Two trim levels are available. The base 2wd Silverado two-mode costs $38,995 including destination. Adding 4wd boosts the sticker by $3150. (StabiliTrak electronic stability control and a locking rear differential are standard on all Silverados.) The $6135 premium trim package adds leather trim, power front bucket seat adjusters, a center console, a Bose sound system with navigation, a hard bed cover, and several minor convenience items. The only optional equipment is a $995 moonroof with premium trim and power seat adjusters with base trim.
To study real world towing capabilities, I hauled a 23-foot SeaRay boat on a tandem-axle trailer on a 200-mile journey down Interstate 35 south of San Antonio, Texas. That payload weighed 5400 pounds, well within the 5900 pound tow rating GM assigned to a 4wd Silverado (lighter 2wd editions are rated for 6100 pounds). Hustling the rig to 60 mph from rest required only 18 seconds of smooth acceleration. A 30-60-mph passing maneuver took 13.6 seconds versus 7.3 seconds without the trailer attached.
While cruising on level ground, the engine stayed in 8-cylinder mode and there was no hint of strain holding 70-mph on grades. On downgrades, the driver information display reported an occasional shift to the V-4 running mode. There was no extra vibration or change in exhaust note during or after that transition.
I recorded 10 mpg while towing, about the same I’ve experienced towing similar sized boats with large conventional-powertrain pickup trucks. GM’s Vehicle Line Director for full-size pickups Mike Tulumello acknowledges that two-mode offers minimal efficiency benefit on the highway and practically no mileage benefit while towing over standard powertrains.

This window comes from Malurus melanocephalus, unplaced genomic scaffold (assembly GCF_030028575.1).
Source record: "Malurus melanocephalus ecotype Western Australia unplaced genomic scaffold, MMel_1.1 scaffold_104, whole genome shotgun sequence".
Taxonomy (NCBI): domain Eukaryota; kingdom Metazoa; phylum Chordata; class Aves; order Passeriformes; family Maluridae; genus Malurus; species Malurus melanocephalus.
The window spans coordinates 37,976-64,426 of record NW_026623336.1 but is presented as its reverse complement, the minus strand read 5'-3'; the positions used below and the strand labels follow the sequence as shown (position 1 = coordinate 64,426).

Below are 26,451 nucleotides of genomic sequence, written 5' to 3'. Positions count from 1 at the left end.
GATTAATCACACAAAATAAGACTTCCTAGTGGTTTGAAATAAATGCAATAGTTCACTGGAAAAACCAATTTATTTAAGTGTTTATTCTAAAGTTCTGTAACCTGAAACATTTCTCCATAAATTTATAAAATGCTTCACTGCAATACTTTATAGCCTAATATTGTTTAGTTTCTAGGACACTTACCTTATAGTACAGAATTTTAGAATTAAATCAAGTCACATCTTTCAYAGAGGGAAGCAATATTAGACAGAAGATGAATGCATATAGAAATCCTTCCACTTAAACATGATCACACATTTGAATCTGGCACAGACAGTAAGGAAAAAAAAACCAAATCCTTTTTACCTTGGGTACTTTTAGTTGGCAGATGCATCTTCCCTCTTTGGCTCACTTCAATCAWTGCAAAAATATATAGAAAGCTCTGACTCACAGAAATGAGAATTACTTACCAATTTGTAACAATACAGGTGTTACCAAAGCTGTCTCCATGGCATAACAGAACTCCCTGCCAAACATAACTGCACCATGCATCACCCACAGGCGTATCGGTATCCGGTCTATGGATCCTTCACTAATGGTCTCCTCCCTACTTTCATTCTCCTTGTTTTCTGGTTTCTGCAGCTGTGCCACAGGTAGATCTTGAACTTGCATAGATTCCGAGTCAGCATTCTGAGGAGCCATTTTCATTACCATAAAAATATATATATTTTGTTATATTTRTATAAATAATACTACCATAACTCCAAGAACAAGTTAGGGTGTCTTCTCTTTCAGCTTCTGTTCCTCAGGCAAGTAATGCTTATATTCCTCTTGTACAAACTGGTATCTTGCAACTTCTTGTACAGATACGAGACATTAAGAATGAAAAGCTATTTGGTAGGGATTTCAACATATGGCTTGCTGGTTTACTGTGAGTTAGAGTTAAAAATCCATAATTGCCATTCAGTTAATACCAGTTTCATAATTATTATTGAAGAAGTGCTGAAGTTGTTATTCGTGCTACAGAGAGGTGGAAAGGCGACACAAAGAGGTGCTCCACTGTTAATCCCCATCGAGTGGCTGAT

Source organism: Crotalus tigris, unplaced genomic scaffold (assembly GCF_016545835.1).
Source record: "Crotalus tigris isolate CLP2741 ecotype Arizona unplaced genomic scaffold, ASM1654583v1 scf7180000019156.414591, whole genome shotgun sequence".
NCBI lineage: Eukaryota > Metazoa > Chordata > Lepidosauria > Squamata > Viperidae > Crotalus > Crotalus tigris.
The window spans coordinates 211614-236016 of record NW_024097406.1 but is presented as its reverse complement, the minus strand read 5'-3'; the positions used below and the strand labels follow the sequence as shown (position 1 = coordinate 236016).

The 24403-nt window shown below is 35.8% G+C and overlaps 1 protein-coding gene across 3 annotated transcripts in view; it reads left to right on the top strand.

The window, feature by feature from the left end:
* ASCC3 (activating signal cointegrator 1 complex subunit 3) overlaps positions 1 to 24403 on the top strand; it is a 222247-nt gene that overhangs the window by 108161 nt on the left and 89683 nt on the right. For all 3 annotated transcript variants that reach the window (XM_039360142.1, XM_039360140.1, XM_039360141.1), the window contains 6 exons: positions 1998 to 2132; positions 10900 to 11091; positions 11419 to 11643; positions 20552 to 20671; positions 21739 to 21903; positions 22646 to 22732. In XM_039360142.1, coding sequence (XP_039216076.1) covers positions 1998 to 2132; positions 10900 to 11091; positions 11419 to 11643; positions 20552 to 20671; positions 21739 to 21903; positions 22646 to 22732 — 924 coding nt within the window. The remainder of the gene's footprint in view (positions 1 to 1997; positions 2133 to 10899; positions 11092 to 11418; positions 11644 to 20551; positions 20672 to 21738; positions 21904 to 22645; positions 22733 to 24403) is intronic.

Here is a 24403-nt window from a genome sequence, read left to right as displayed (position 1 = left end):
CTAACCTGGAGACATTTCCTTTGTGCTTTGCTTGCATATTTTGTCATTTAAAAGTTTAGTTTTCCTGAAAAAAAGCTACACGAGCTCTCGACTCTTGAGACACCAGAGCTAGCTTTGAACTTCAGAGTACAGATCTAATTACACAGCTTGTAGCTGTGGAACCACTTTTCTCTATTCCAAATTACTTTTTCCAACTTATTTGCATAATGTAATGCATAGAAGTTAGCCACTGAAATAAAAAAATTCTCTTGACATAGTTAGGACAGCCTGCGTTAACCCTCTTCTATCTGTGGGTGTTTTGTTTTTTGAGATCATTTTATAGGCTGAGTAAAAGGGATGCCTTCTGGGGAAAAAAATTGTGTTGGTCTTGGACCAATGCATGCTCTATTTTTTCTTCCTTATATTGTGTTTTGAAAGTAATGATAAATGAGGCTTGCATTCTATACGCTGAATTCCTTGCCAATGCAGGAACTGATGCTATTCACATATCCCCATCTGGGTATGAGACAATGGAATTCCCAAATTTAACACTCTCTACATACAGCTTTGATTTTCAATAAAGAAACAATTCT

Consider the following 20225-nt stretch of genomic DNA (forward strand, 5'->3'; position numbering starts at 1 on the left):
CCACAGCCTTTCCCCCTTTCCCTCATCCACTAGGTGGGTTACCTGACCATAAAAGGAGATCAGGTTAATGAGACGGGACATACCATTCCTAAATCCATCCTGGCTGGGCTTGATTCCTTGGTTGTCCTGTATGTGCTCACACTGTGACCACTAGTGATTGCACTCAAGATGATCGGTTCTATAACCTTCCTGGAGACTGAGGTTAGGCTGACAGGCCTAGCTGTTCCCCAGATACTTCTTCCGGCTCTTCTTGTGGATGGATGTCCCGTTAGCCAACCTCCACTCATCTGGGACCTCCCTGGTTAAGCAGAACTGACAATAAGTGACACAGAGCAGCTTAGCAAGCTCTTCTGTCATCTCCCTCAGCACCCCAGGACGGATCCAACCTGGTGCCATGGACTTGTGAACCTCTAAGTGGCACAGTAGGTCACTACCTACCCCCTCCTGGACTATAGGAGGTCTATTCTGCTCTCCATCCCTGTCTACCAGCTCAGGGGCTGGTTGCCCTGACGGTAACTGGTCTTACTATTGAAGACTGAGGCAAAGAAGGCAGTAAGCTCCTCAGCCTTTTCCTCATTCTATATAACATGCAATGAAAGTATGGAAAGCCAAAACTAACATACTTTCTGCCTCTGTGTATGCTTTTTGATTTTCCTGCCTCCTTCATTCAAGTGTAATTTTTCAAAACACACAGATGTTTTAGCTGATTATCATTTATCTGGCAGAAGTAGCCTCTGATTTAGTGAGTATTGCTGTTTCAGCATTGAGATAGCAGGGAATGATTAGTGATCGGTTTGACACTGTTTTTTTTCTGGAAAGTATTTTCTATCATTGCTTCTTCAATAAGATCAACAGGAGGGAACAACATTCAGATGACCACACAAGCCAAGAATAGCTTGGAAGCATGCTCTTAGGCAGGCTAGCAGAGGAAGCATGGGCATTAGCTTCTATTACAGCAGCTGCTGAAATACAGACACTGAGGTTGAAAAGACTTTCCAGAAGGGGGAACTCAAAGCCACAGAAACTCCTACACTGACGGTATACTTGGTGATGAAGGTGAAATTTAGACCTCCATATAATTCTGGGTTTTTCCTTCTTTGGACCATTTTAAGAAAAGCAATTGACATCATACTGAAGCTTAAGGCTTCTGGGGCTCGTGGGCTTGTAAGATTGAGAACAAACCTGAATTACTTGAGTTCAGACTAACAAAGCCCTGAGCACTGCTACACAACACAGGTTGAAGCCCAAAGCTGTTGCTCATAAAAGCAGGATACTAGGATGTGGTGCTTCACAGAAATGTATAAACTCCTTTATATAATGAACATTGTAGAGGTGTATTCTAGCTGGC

The situation changes for the better in urban driving. In that circumstance, braking regeneration and electric propulsion combine to significantly curb fuel consumption. During a 30-mile tour of practically every San Antonio neighborhood, I achieved an amazing 25 mpg. Without causing any significant hindrance to traffic, the Silverado’s electric motors handled propulsion duties most of the time with the engine starting only occasionally to power one of the electric motors operating in generator mode. After long runs using the electric motors, the battery is depleted so the engine must run to restore its state of charge.
As long as regular gasoline continues selling for less than $2 per gallon, two-mode – and for that matter, every other hybrid–is a tough sell, despite the $2200 energy credit that can offset federal tax liabilities currently offered on the 2009 Chevrolet Silverado Hybrid. But this leap-ahead technology will soon enjoy its day. When gas prices again surge past $3 per gallon on their way to $4, investing a few thousand dollars to gain five or more mpg will seem like a genuinely shrewd move.